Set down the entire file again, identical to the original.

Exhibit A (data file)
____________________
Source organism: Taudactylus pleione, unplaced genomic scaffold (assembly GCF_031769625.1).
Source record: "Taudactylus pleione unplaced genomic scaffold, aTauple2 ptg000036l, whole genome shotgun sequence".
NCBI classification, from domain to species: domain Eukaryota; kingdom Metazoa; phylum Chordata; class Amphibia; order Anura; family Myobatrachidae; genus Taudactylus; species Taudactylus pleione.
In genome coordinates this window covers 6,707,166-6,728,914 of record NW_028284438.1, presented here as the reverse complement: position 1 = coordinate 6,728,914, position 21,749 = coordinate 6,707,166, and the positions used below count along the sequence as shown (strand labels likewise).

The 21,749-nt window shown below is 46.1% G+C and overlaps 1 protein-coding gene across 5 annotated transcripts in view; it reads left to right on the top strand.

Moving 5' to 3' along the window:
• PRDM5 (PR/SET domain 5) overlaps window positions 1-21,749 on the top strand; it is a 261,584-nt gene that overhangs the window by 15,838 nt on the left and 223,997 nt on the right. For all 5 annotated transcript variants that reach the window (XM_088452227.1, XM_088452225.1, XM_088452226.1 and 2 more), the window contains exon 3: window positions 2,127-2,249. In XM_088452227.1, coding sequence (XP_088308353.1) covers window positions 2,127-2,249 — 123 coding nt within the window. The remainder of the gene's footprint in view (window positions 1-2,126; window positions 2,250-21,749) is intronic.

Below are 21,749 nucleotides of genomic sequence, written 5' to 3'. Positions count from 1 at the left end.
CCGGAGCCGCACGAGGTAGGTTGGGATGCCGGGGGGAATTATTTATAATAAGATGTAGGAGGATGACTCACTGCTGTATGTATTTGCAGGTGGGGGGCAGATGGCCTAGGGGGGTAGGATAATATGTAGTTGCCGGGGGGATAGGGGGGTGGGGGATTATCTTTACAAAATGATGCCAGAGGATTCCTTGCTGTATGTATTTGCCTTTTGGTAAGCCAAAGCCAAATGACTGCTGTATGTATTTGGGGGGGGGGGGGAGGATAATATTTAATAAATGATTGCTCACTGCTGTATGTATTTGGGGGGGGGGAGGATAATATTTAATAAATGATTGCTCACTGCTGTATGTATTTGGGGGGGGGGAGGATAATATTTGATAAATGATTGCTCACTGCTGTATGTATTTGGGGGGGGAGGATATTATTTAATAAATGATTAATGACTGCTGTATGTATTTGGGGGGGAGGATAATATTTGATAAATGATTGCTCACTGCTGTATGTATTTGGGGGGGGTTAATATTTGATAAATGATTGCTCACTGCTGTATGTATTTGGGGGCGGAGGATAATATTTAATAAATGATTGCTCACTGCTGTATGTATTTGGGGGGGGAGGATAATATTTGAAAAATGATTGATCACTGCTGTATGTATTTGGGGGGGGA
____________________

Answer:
Source organism: Taudactylus pleione, unplaced genomic scaffold (assembly GCF_031769625.1).
Source record: "Taudactylus pleione unplaced genomic scaffold, aTauple2 ptg000036l, whole genome shotgun sequence".
NCBI classification, from domain to species: domain Eukaryota; kingdom Metazoa; phylum Chordata; class Amphibia; order Anura; family Myobatrachidae; genus Taudactylus; species Taudactylus pleione.
In genome coordinates this window covers 6,707,166-6,728,914 of record NW_028284438.1, presented here as the reverse complement: position 1 = coordinate 6,728,914, position 21,749 = coordinate 6,707,166, and the positions used below count along the sequence as shown (strand labels likewise).

The 21,749-nt window shown below is 46.1% G+C and overlaps 1 protein-coding gene across 5 annotated transcripts in view; it reads left to right on the top strand.

Moving 5' to 3' along the window:
• PRDM5 (PR/SET domain 5) overlaps window positions 1-21,749 on the top strand; it is a 261,584-nt gene that overhangs the window by 15,838 nt on the left and 223,997 nt on the right. For all 5 annotated transcript variants that reach the window (XM_088452227.1, XM_088452225.1, XM_088452226.1 and 2 more), the window contains exon 3: window positions 2,127-2,249. In XM_088452227.1, coding sequence (XP_088308353.1) covers window positions 2,127-2,249 — 123 coding nt within the window. The remainder of the gene's footprint in view (window positions 1-2,126; window positions 2,250-21,749) is intronic.

Below are 21,749 nucleotides of genomic sequence, written 5' to 3'. Positions count from 1 at the left end.
CCGGAGCCGCACGAGGTAGGTTGGGATGCCGGGGGGAATTATTTATAATAAGATGTAGGAGGATGACTCACTGCTGTATGTATTTGCAGGTGGGGGGCAGATGGCCTAGGGGGGTAGGATAATATGTAGTTGCCGGGGGGATAGGGGGGTGGGGGATTATCTTTACAAAATGATGCCAGAGGATTCCTTGCTGTATGTATTTGCCTTTTGGTAAGCCAAAGCCAAATGACTGCTGTATGTATTTGGGGGGGGGGGGGAGGATAATATTTAATAAATGATTGCTCACTGCTGTATGTATTTGGGGGGGGGGAGGATAATATTTAATAAATGATTGCTCACTGCTGTATGTATTTGGGGGGGGGGAGGATAATATTTGATAAATGATTGCTCACTGCTGTATGTATTTGGGGGGGGAGGATATTATTTAATAAATGATTAATGACTGCTGTATGTATTTGGGGGGGAGGATAATATTTGATAAATGATTGCTCACTGCTGTATGTATTTGGGGGGGGTTAATATTTGATAAATGATTGCTCACTGCTGTATGTATTTGGGGGCGGAGGATAATATTTAATAAATGATTGCTCACTGCTGTATGTATTTGGGGGGGGAGGATAATATTTGAAAAATGATTGATCACTGCTGTATGTATTTGGGGGGGGA